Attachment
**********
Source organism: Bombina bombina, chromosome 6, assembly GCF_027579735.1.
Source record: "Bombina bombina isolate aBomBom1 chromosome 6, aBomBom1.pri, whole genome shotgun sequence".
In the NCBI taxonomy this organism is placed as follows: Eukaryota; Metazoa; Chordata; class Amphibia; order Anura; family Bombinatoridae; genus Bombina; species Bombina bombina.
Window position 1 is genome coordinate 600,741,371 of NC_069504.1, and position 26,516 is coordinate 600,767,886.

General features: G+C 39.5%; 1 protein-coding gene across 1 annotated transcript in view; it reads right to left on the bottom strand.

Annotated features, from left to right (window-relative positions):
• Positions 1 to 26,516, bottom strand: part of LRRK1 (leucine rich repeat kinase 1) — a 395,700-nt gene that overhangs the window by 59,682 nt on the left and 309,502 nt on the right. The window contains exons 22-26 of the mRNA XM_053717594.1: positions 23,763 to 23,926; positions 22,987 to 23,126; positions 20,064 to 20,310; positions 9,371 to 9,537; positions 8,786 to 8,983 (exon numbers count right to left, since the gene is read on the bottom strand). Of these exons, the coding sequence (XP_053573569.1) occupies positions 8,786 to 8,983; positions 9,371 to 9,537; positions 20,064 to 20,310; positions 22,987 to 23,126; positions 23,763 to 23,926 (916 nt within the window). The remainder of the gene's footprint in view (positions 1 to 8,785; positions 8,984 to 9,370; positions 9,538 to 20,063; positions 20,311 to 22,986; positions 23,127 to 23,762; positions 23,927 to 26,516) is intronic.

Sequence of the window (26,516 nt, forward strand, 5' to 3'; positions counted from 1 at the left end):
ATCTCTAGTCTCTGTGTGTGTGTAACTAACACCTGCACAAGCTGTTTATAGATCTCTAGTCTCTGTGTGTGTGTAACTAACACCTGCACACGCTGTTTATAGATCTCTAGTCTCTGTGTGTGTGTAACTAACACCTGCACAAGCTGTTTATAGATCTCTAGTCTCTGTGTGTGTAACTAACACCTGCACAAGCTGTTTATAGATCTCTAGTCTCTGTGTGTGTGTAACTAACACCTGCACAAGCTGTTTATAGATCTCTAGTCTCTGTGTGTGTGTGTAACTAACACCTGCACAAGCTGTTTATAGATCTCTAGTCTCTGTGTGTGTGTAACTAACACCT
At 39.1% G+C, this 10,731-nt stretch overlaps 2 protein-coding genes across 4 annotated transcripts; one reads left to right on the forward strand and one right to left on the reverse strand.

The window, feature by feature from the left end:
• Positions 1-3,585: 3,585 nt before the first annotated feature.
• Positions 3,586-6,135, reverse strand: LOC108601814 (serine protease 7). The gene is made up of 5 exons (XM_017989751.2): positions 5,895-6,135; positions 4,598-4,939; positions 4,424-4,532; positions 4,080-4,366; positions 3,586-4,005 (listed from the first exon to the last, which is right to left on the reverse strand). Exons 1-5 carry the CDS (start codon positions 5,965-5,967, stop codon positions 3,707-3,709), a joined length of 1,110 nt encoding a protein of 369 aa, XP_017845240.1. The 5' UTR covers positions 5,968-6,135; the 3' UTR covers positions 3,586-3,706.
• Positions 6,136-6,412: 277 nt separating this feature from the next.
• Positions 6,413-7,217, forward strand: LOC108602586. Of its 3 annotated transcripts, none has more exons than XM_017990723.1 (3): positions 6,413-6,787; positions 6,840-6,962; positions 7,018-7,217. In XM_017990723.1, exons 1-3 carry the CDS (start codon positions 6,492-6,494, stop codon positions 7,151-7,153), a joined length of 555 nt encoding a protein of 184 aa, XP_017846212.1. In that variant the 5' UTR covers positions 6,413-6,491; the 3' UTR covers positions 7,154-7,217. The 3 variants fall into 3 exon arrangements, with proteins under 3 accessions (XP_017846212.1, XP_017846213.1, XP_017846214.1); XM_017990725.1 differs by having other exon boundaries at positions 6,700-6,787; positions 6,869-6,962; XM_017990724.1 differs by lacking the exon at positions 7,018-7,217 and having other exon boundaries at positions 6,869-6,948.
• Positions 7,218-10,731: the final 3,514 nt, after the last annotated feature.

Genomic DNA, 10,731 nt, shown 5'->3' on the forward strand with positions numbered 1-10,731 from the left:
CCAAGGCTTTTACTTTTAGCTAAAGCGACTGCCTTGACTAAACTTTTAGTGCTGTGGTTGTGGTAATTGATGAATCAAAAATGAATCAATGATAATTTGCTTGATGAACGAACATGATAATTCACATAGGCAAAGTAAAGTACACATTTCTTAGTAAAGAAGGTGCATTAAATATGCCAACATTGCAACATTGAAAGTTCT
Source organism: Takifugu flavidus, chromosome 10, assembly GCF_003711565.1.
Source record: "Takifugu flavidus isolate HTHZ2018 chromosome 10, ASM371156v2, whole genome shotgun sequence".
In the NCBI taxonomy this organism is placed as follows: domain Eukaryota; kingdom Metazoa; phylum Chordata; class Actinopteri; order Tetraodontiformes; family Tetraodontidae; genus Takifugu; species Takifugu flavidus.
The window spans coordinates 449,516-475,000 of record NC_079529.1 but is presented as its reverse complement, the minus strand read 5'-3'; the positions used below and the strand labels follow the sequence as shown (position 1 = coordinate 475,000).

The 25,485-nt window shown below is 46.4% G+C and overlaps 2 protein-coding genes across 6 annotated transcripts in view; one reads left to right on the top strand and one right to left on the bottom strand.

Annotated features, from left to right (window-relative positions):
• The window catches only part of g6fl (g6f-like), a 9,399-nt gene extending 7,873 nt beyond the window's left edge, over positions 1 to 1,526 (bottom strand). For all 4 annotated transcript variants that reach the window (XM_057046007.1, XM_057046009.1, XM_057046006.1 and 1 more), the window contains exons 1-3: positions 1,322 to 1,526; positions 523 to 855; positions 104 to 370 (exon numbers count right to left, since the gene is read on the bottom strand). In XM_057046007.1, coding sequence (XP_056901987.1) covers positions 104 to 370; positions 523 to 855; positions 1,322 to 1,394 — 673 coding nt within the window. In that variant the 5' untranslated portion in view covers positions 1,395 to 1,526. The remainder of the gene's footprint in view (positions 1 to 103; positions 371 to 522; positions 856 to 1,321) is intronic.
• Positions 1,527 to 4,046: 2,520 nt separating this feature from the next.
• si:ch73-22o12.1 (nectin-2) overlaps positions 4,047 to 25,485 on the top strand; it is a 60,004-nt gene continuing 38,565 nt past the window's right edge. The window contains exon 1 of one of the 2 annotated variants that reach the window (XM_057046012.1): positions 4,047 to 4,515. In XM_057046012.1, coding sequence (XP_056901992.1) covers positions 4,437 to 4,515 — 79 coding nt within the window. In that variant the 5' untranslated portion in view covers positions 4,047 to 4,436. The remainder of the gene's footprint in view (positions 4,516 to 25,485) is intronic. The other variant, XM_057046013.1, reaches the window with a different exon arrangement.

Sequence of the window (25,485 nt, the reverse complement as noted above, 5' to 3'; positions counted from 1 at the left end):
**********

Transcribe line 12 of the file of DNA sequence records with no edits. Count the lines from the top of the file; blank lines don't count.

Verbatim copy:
• Positions 1-3,585: 3,585 nt before the first annotated feature.